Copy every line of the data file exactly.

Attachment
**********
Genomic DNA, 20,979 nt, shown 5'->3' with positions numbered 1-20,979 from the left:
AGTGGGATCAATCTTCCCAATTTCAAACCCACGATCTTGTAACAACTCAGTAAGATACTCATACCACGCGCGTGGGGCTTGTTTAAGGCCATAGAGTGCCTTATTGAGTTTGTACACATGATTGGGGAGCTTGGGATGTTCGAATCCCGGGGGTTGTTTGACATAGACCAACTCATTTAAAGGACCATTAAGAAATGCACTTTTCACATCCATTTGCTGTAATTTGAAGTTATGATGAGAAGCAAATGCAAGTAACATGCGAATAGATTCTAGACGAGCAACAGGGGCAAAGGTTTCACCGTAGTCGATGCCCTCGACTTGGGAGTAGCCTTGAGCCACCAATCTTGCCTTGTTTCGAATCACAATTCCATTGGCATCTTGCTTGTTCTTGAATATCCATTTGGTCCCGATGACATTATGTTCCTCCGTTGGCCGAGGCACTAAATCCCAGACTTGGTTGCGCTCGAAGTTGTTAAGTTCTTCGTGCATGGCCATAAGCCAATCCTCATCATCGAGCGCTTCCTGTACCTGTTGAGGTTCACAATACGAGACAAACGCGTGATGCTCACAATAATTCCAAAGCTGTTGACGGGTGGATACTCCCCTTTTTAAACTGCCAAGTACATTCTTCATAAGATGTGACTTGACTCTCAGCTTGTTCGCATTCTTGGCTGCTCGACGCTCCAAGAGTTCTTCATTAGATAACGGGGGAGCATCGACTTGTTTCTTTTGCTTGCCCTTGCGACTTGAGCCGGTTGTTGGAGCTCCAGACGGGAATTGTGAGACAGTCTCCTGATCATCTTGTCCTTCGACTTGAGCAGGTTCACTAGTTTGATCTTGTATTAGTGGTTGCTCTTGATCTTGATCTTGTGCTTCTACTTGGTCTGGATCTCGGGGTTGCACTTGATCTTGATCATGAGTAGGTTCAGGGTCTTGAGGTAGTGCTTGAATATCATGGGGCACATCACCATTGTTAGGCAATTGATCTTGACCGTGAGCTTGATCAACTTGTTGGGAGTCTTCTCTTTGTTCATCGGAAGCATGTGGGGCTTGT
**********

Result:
Genomic DNA, 20,979 nt, shown 5'->3' with positions numbered 1-20,979 from the left:
AGTGGGATCAATCTTCCCAATTTCAAACCCACGATCTTGTAACAACTCAGTAAGATACTCATACCACGCGCGTGGGGCTTGTTTAAGGCCATAGAGTGCCTTATTGAGTTTGTACACATGATTGGGGAGCTTGGGATGTTCGAATCCCGGGGGTTGTTTGACATAGACCAACTCATTTAAAGGACCATTAAGAAATGCACTTTTCACATCCATTTGCTGTAATTTGAAGTTATGATGAGAAGCAAATGCAAGTAACATGCGAATAGATTCTAGACGAGCAACAGGGGCAAAGGTTTCACCGTAGTCGATGCCCTCGACTTGGGAGTAGCCTTGAGCCACCAATCTTGCCTTGTTTCGAATCACAATTCCATTGGCATCTTGCTTGTTCTTGAATATCCATTTGGTCCCGATGACATTATGTTCCTCCGTTGGCCGAGGCACTAAATCCCAGACTTGGTTGCGCTCGAAGTTGTTAAGTTCTTCGTGCATGGCCATAAGCCAATCCTCATCATCGAGCGCTTCCTGTACCTGTTGAGGTTCACAATACGAGACAAACGCGTGATGCTCACAATAATTCCAAAGCTGTTGACGGGTGGATACTCCCCTTTTTAAACTGCCAAGTACATTCTTCATAAGATGTGACTTGACTCTCAGCTTGTTCGCATTCTTGGCTGCTCGACGCTCCAAGAGTTCTTCATTAGATAACGGGGGAGCATCGACTTGTTTCTTTTGCTTGCCCTTGCGACTTGAGCCGGTTGTTGGAGCTCCAGACGGGAATTGTGAGACAGTCTCCTGATCATCTTGTCCTTCGACTTGAGCAGGTTCACTAGTTTGATCTTGTATTAGTGGTTGCTCTTGATCTTGATCTTGTGCTTCTACTTGGTCTGGATCTCGGGGTTGCACTTGATCTTGATCATGAGTAGGTTCAGGGTCTTGAGGTAGTGCTTGAATATCATGGGGCACATCACCATTGTTAGGCAATTGATCTTGACCGTGAGCTTGATCAACTTGTTGGGAGTCTTCTCTTTGTTCATCGGAAGCATGTGGGGCTTGT